Krankin’ Through China has both members and volunteers. They do everything together to cement a cooperative community, and to encourage leadership by everyone.

Rotary lunch 20 July 2021

I quit

We had our Rotary lunch 20 July 2021 in Kempinski, this time not anymore as Sergeant-at-Arms as I quit for “obvious personal reasons”. Well I can finally enjoy the food, the company and listen to the speaker!

Speaker was Sean McLeod, consular officer in US Embassy in Beijing. Topic: “ “How I Became a Foreign Service Officer”.
He told his story on how he become a diplomat after a diverse career, with posts in Indonesia, among among others. He was deeply involved with the evacuation flights from Wuhan last year.

Meeting Highlight as in the Newsletter

Sean McLeod is a consular officer from the US Embassy in Beijing. In this captivating talk, Sean described the trajectory of his career and highlighted the reasons why he decided to quit the private sector to serve his country. It all started with medicine. Sean first studied to become a doctor, but finding it not what he wanted, he made a big jump to computer programing and moved to Japan to live overseas for the first time. Finding it not fulfilling still, he went on to study for an MBA and later became a management consultant for IBM for 15 years. While as many people would have just settled down at what they had at this stage in life, Sean was not satisfied. Deciding to join the foreign service, he then took the foreign service examination and after successfully passing it, took the foreign service training on teamwork and how to achieve consensus on issues while representing US interests abroad. Sean’s current tour is in the consular section at the US Embassy in Beijing.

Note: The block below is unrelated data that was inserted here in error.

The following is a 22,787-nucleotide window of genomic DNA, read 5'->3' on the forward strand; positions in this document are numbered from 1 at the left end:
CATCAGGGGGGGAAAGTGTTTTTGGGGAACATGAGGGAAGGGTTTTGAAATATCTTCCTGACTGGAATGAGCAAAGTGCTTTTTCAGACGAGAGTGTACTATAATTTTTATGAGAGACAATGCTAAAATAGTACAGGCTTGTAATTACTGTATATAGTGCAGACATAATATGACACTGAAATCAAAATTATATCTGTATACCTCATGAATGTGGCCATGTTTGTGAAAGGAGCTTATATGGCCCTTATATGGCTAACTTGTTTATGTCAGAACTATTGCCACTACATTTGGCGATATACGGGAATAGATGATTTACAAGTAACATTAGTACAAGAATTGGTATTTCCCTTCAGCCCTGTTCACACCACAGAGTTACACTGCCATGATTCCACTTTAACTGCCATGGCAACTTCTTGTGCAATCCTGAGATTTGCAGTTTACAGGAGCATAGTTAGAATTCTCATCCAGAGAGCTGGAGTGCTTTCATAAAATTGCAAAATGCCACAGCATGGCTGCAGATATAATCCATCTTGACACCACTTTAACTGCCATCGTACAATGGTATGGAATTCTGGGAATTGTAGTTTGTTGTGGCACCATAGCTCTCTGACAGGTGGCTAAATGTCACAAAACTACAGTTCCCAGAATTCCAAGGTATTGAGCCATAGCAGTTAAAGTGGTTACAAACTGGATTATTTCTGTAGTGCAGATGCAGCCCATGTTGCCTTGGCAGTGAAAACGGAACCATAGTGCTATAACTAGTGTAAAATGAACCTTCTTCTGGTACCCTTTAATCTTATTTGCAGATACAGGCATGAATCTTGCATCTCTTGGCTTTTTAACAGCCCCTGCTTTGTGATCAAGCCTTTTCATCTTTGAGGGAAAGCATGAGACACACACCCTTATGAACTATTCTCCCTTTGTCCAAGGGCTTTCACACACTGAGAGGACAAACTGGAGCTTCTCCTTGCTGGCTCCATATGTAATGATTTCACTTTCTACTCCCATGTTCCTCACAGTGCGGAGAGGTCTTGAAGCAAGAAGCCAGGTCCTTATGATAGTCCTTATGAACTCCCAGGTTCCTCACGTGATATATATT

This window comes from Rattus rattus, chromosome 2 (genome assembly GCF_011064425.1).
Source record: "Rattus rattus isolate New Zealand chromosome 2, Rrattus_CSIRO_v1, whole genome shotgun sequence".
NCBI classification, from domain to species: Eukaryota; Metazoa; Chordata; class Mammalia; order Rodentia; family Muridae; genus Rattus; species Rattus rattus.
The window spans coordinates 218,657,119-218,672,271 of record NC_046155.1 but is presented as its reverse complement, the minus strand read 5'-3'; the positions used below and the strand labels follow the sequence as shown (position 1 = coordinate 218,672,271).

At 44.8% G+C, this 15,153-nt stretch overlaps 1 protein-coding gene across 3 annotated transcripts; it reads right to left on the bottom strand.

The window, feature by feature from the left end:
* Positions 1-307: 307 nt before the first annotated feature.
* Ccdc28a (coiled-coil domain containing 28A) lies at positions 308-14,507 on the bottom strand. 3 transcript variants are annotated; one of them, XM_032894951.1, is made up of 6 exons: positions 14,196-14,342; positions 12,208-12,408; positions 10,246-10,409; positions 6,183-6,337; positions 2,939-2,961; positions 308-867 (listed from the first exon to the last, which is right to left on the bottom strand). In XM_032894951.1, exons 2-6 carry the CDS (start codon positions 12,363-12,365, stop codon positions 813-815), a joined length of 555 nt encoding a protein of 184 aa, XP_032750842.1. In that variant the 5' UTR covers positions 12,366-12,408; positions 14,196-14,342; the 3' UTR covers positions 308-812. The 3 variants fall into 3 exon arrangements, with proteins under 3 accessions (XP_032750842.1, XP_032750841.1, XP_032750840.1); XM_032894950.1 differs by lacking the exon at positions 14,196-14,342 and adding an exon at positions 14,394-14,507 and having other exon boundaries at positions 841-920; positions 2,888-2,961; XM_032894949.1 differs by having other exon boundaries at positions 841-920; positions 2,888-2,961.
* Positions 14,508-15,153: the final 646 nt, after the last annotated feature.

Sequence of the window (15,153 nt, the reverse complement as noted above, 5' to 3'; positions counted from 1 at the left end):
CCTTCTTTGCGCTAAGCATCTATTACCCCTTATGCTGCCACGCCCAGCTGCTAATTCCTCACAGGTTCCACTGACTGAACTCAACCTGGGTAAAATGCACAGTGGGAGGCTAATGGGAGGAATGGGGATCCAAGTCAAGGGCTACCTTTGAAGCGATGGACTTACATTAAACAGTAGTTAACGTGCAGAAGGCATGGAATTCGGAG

Rotary Club of Beijing memories

Cleaning up my paper mountain

As many friends know, I have this annoying statement since a few years that I am trying to clean up the mountain of files in my office. Annoying because I always mention it but failed to make any progress. But I am discovering a lot like Rotary Club of Beijing memories, among many other. It seems like a huge jigsaw puzzle as papers are all mixed up, sometimes with no date stamp. But yes I am making progress and my tricycle recycling friend has more waste paper to collect.